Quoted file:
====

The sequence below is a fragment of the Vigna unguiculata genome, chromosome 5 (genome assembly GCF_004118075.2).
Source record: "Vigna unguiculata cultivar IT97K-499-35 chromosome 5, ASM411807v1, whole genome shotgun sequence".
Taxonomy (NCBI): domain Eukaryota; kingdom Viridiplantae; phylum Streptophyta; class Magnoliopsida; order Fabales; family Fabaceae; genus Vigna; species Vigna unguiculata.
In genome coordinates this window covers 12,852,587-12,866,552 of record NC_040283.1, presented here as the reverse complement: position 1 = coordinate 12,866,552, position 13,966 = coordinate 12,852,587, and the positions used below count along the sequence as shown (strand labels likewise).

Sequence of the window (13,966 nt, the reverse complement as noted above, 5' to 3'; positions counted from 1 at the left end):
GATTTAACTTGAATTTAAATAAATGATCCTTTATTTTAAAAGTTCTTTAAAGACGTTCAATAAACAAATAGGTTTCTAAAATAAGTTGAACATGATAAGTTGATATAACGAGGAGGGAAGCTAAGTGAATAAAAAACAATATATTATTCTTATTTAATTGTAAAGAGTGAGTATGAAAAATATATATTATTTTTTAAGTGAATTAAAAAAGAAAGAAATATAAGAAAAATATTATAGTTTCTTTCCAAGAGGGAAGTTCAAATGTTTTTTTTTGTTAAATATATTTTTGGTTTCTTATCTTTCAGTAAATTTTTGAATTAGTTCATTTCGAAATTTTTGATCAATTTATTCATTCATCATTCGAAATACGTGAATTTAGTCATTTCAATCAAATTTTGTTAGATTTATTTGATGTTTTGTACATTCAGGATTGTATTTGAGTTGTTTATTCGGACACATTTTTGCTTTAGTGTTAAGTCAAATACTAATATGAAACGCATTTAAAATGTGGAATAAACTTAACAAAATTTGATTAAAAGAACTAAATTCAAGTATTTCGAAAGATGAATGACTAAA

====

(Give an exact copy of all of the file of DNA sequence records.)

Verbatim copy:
The sequence below is a fragment of the Vigna unguiculata genome, chromosome 5 (genome assembly GCF_004118075.2).
Source record: "Vigna unguiculata cultivar IT97K-499-35 chromosome 5, ASM411807v1, whole genome shotgun sequence".
Taxonomy (NCBI): domain Eukaryota; kingdom Viridiplantae; phylum Streptophyta; class Magnoliopsida; order Fabales; family Fabaceae; genus Vigna; species Vigna unguiculata.
In genome coordinates this window covers 12,852,587-12,866,552 of record NC_040283.1, presented here as the reverse complement: position 1 = coordinate 12,866,552, position 13,966 = coordinate 12,852,587, and the positions used below count along the sequence as shown (strand labels likewise).

Sequence of the window (13,966 nt, the reverse complement as noted above, 5' to 3'; positions counted from 1 at the left end):
GATTTAACTTGAATTTAAATAAATGATCCTTTATTTTAAAAGTTCTTTAAAGACGTTCAATAAACAAATAGGTTTCTAAAATAAGTTGAACATGATAAGTTGATATAACGAGGAGGGAAGCTAAGTGAATAAAAAACAATATATTATTCTTATTTAATTGTAAAGAGTGAGTATGAAAAATATATATTATTTTTTAAGTGAATTAAAAAAGAAAGAAATATAAGAAAAATATTATAGTTTCTTTCCAAGAGGGAAGTTCAAATGTTTTTTTTTGTTAAATATATTTTTGGTTTCTTATCTTTCAGTAAATTTTTGAATTAGTTCATTTCGAAATTTTTGATCAATTTATTCATTCATCATTCGAAATACGTGAATTTAGTCATTTCAATCAAATTTTGTTAGATTTATTTGATGTTTTGTACATTCAGGATTGTATTTGAGTTGTTTATTCGGACACATTTTTGCTTTAGTGTTAAGTCAAATACTAATATGAAACGCATTTAAAATGTGGAATAAACTTAACAAAATTTGATTAAAAGAACTAAATTCAAGTATTTCGAAAGATGAATGACTAAA